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AF Information & Advice For Patients

AF-related stroke

Every 15 seconds someone suffers an AF-related stroke. AF is the most powerful single risk factor for suffering a deadly or debilitating stroke.

While it is currently not possible to prevent all AF-related strokes, research and increased understanding has enabled doctors to:
      - assess an individual’s risk of an AF-related stroke, and
      - prescribe a therapy that will reduce this risk by up to 70%.
 

What is a stroke?

Stroke is a ‘brain attack’ where the oxygen supply to an area of the brain has been disrupted. A stroke can occur due to a clot blocking an artery to the brain (an 'ischaemic' stroke), or can be caused by a bleed from an artery into the brain tissue (a 'haemorrhagic' stroke).

Strokes vary in intensity and the effects can be temporary or permanent. So-called silent strokes affect areas of the brain which are not directly associated with motor functions. Silent strokes are usually unnoticed and there are no outward symptoms except perhaps cognitive impairment or mood swings.

TIAs (transient ischaemic attacks) may be followed by an apparently complete recovery. In serious strokes such as AF-related strokes, the effects may be severe, causing loss of speech, paralysis, or even a fatality. This is why it is so important the people with AF are properly anticoagulated based on their risk factors.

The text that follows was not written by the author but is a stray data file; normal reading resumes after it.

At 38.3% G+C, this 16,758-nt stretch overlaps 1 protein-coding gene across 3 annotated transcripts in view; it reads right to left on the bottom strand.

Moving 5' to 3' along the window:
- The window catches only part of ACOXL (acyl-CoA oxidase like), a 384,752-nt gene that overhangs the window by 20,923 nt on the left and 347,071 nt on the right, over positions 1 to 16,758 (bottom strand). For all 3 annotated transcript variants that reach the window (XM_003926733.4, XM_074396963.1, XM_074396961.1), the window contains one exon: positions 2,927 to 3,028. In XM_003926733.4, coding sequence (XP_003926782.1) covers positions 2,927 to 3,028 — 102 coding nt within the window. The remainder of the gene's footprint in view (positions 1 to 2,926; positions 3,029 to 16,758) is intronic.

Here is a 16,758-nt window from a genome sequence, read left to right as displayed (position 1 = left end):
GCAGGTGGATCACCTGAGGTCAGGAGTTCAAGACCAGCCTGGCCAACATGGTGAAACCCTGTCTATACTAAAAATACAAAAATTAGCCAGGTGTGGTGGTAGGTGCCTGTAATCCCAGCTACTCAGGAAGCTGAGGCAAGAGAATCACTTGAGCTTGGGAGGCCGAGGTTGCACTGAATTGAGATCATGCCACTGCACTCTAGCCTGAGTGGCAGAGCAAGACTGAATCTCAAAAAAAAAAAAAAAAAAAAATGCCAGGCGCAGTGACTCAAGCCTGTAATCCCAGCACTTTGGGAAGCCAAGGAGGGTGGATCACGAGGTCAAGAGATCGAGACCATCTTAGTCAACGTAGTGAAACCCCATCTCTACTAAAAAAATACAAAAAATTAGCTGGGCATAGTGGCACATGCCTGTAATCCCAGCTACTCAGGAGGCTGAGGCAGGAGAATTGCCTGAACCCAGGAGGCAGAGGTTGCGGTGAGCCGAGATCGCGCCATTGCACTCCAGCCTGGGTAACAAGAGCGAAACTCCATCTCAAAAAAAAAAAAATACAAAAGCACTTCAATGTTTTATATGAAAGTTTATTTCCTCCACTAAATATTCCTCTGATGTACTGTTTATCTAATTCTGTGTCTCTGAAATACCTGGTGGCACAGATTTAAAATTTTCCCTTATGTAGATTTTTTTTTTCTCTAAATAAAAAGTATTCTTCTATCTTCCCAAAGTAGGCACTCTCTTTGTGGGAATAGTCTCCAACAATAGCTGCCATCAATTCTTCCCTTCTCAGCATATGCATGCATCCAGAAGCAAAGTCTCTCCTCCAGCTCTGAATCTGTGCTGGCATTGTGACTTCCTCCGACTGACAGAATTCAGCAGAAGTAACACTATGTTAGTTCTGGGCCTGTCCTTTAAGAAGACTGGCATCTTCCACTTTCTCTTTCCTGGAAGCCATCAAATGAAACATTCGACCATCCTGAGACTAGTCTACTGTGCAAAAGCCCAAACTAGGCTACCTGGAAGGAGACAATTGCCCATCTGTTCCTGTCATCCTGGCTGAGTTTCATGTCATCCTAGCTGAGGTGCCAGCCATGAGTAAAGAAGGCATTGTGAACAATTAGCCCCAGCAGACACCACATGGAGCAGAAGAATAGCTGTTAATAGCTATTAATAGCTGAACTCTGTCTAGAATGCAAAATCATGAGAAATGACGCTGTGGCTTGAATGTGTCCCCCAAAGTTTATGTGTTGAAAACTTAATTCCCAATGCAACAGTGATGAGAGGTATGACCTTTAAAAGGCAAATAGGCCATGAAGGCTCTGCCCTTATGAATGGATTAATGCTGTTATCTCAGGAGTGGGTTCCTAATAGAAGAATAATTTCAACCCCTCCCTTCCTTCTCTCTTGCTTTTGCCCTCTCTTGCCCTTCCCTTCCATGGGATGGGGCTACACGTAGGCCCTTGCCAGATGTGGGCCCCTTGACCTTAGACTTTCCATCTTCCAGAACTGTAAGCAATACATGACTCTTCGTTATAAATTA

What is AF-related stroke?

The irregular rhythm of the heart caused by AF gives opportunity for the blood to pool and form into a clot. It is these clots that are at risk of breaking away and flowing through the blood until they cause a blockage and thus an ischaemic stroke (clot caused stroke).

The following video illustrates how an AF-related stroke occurs:

This video explores the issue of AF-related stroke and the importance of managing the stroke risk in patients with atrial fibrillation. 

 

Symptoms or signs of a stroke - the FAST Test

The symptoms of a stroke can be recognised by the FAST test, which is the test also used by paramedics to diagnose a stroke:

FACE - has the person's mouth or eye drooped down? Can they smile?

ARM - can they raise both arms?

SPEECH - can the person speak clearly? Can you understand what they are saying?

TIME - act fast and call 999

Stroke is a medical emergency and receiving hospital assistance quickly can limit further damage and help someone make a full recovery.


If the symptoms settle quickly

In a situation where the symptoms of the FAST test seem to disappear quickly and normal body function is returned this may be a transient ischaemic attack (TIA) or ‘mini stroke’.

Although immediate help may not be required you should see your General Practitioner (GP) promptly to be referred to a specialist stroke service.

These mini strokes can be signs that there is a risk of a major stroke.


Get in touch for more help and information

01789 867 502info@afa.org.uk

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